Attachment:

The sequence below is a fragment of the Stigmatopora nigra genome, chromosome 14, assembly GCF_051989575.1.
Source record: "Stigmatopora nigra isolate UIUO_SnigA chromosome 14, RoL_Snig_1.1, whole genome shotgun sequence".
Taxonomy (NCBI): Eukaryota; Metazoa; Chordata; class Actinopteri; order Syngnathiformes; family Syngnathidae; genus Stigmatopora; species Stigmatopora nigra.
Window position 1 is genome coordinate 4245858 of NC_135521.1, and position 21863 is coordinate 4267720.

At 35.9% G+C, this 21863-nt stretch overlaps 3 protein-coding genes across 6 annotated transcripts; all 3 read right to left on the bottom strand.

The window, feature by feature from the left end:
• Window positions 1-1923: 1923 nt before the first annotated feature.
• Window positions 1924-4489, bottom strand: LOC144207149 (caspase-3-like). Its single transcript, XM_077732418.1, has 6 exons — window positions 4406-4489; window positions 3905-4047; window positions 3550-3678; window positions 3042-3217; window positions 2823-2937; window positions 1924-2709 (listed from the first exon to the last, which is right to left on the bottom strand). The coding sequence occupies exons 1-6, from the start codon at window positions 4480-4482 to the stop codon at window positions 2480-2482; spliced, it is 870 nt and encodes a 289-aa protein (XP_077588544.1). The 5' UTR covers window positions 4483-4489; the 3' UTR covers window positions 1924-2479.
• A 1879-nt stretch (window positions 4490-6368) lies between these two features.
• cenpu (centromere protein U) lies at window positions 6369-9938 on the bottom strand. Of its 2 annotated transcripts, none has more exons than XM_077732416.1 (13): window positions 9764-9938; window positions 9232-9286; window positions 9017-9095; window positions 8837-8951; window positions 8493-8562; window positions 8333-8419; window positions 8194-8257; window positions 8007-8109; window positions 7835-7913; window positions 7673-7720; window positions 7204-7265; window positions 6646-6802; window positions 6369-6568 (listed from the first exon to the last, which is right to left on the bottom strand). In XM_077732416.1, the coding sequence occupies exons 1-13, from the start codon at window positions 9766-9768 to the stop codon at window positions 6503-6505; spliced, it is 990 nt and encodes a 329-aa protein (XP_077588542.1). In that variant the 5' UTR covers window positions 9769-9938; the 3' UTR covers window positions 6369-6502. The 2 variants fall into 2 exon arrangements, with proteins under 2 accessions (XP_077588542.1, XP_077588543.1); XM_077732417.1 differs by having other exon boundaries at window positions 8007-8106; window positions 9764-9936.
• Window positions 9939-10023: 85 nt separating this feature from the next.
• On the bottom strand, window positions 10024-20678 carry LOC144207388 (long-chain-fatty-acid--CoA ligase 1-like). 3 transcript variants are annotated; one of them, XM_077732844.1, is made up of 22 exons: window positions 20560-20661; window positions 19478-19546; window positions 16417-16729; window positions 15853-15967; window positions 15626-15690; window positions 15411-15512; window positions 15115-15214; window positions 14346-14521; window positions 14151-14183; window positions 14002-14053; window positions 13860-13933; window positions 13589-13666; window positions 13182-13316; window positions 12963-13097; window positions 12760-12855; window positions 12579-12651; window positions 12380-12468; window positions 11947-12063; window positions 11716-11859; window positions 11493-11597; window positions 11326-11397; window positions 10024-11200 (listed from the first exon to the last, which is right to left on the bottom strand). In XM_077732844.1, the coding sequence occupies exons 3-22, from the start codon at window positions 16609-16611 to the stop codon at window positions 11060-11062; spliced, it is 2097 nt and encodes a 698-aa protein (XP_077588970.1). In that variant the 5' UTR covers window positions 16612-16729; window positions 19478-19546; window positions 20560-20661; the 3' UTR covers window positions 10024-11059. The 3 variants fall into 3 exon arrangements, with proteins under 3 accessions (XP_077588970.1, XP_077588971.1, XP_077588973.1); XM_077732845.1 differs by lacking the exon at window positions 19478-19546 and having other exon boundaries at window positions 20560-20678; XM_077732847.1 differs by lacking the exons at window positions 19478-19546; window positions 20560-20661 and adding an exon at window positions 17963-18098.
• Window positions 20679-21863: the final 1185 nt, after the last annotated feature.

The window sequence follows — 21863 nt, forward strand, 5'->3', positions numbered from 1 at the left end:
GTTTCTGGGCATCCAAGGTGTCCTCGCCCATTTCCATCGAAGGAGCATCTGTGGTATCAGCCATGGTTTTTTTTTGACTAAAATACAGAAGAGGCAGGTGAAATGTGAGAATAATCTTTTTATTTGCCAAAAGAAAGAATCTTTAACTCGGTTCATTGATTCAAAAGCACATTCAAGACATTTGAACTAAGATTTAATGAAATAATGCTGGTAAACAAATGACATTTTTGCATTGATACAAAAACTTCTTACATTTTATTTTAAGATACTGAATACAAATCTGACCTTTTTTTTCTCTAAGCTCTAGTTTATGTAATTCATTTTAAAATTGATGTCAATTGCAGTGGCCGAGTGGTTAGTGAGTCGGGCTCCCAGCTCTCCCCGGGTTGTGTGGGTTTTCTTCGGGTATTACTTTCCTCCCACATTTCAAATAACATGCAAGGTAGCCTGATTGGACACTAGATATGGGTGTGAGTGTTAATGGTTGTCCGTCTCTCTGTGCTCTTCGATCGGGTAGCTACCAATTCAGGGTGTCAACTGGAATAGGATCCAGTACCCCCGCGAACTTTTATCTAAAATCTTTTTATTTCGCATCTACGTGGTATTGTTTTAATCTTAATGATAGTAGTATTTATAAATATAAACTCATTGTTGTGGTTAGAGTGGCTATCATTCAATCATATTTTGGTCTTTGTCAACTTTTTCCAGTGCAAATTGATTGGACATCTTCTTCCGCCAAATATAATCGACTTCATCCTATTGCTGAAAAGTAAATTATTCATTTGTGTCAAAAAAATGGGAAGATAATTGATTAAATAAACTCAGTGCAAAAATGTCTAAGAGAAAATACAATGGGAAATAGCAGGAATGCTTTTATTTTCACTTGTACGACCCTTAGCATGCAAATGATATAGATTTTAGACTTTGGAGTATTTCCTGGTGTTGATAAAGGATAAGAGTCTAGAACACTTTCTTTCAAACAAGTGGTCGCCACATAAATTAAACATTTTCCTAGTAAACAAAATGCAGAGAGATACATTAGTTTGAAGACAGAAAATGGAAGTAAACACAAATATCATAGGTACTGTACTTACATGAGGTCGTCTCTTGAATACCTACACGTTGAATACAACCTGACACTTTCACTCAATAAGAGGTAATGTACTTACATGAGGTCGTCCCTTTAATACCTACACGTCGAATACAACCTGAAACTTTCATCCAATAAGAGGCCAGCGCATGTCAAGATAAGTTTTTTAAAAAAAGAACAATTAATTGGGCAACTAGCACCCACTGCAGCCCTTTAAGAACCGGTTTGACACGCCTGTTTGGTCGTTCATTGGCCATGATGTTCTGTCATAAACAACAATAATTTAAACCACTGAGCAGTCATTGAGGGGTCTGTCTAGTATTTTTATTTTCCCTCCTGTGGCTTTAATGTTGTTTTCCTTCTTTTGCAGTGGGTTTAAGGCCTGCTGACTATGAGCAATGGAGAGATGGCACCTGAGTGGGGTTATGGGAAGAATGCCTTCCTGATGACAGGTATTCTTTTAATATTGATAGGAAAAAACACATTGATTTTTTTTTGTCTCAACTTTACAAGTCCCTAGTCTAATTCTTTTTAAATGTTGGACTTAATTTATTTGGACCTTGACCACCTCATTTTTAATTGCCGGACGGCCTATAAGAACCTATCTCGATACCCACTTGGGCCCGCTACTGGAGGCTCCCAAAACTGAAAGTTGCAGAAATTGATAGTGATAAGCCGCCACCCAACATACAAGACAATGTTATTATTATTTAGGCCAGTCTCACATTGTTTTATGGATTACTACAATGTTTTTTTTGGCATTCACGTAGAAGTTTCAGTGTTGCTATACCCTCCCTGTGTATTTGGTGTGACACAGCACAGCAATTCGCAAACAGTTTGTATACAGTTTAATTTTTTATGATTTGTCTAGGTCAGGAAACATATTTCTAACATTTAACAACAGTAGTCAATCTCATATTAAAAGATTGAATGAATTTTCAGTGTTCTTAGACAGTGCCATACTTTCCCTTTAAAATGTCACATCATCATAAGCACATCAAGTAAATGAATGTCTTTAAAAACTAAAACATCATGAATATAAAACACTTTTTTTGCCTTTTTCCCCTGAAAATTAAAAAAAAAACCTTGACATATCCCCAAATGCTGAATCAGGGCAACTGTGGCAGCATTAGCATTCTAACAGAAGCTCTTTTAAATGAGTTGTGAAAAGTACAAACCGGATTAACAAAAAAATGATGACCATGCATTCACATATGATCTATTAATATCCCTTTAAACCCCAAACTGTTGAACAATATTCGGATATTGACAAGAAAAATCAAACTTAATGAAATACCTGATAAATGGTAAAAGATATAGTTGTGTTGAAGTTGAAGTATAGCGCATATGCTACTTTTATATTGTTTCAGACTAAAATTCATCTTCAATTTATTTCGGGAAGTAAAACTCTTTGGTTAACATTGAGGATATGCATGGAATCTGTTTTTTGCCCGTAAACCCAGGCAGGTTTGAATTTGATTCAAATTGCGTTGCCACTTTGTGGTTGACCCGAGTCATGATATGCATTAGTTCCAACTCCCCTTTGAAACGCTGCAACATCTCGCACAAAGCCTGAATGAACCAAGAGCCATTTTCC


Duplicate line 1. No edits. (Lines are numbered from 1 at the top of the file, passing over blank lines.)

The sequence below is a fragment of the Stigmatopora nigra genome, chromosome 14, assembly GCF_051989575.1.